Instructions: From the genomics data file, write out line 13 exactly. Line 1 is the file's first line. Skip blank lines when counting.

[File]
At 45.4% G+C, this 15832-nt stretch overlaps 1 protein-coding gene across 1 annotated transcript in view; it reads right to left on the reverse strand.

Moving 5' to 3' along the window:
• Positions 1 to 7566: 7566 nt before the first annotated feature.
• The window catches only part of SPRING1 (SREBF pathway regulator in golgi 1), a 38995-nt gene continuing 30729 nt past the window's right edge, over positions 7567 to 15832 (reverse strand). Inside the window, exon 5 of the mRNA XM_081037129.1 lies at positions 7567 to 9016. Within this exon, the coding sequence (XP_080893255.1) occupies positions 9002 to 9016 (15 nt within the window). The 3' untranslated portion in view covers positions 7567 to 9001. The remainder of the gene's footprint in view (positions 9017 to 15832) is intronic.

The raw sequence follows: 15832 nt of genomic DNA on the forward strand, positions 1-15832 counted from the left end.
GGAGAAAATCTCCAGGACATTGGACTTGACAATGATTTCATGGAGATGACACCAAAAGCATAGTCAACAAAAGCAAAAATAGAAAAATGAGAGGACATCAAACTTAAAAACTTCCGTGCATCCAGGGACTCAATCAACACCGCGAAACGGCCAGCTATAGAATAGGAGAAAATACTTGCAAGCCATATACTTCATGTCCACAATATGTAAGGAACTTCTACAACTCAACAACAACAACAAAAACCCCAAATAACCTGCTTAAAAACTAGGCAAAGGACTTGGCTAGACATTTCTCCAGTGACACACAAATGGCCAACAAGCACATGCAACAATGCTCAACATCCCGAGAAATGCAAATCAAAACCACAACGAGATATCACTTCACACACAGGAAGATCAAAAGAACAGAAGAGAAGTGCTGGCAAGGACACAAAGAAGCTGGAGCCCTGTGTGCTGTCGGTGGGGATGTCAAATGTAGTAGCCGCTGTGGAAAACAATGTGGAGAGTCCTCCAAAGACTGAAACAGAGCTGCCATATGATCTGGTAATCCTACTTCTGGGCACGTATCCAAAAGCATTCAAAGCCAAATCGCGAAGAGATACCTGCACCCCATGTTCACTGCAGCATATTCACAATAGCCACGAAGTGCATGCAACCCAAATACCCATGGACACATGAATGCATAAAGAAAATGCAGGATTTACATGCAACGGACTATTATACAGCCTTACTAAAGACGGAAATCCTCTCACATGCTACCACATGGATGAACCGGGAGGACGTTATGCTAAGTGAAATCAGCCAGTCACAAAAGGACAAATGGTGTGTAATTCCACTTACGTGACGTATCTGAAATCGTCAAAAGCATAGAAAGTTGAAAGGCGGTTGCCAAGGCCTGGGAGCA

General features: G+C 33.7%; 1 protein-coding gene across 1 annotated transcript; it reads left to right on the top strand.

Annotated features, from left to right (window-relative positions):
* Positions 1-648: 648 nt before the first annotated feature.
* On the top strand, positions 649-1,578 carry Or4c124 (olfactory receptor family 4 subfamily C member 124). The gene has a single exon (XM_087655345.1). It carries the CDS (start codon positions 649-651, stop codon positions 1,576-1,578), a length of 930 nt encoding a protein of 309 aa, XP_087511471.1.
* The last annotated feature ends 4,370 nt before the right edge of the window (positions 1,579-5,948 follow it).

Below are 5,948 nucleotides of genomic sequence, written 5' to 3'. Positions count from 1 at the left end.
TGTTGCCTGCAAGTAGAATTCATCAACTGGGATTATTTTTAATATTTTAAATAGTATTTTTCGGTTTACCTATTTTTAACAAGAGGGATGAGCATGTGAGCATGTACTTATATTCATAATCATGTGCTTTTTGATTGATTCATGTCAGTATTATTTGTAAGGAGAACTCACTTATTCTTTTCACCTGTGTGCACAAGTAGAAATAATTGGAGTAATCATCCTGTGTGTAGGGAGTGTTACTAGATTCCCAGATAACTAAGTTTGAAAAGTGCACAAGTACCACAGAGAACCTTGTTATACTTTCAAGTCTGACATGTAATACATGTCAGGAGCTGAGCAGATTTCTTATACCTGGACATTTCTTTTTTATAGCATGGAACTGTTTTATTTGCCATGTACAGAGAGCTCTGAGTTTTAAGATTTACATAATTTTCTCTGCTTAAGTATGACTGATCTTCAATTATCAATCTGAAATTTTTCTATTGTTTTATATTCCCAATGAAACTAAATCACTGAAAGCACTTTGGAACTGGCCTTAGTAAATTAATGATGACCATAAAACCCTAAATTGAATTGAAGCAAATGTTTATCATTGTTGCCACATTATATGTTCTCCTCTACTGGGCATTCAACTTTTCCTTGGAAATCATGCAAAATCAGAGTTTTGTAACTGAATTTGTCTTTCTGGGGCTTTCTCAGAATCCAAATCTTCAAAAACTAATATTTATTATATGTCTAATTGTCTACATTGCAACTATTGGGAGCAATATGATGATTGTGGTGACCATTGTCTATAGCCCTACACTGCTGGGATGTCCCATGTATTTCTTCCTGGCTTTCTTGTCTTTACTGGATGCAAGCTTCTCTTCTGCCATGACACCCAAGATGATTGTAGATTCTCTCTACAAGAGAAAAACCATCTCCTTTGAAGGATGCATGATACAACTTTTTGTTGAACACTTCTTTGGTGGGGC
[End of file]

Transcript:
TGTTGCCTGCAAGTAGAATTCATCAACTGGGATTATTTTTAATATTTTAAATAGTATTTTTCGGTTTACCTATTTTTAACAAGAGGGATGAGCATGTGAGCATGTACTTATATTCATAATCATGTGCTTTTTGATTGATTCATGTCAGTATTATTTGTAAGGAGAACTCACTTATTCTTTTCACCTGTGTGCACAAGTAGAAATAATTGGAGTAATCATCCTGTGTGTAGGGAGTGTTACTAGATTCCCAGATAACTAAGTTTGAAAAGTGCACAAGTACCACAGAGAACCTTGTTATACTTTCAAGTCTGACATGTAATACATGTCAGGAGCTGAGCAGATTTCTTATACCTGGACATTTCTTTTTTATAGCATGGAACTGTTTTATTTGCCATGTACAGAGAGCTCTGAGTTTTAAGATTTACATAATTTTCTCTGCTTAAGTATGACTGATCTTCAATTATCAATCTGAAATTTTTCTATTGTTTTATATTCCCAATGAAACTAAATCACTGAAAGCACTTTGGAACTGGCCTTAGTAAATTAATGATGACCATAAAACCCTAAATTGAATTGAAGCAAATGTTTATCATTGTTGCCACATTATATGTTCTCCTCTACTGGGCATTCAACTTTTCCTTGGAAATCATGCAAAATCAGAGTTTTGTAACTGAATTTGTCTTTCTGGGGCTTTCTCAGAATCCAAATCTTCAAAAACTAATATTTATTATATGTCTAATTGTCTACATTGCAACTATTGGGAGCAATATGATGATTGTGGTGACCATTGTCTATAGCCCTACACTGCTGGGATGTCCCATGTATTTCTTCCTGGCTTTCTTGTCTTTACTGGATGCAAGCTTCTCTTCTGCCATGACACCCAAGATGATTGTAGATTCTCTCTACAAGAGAAAAACCATCTCCTTTGAAGGATGCATGATACAACTTTTTGTTGAACACTTCTTTGGTGGGGC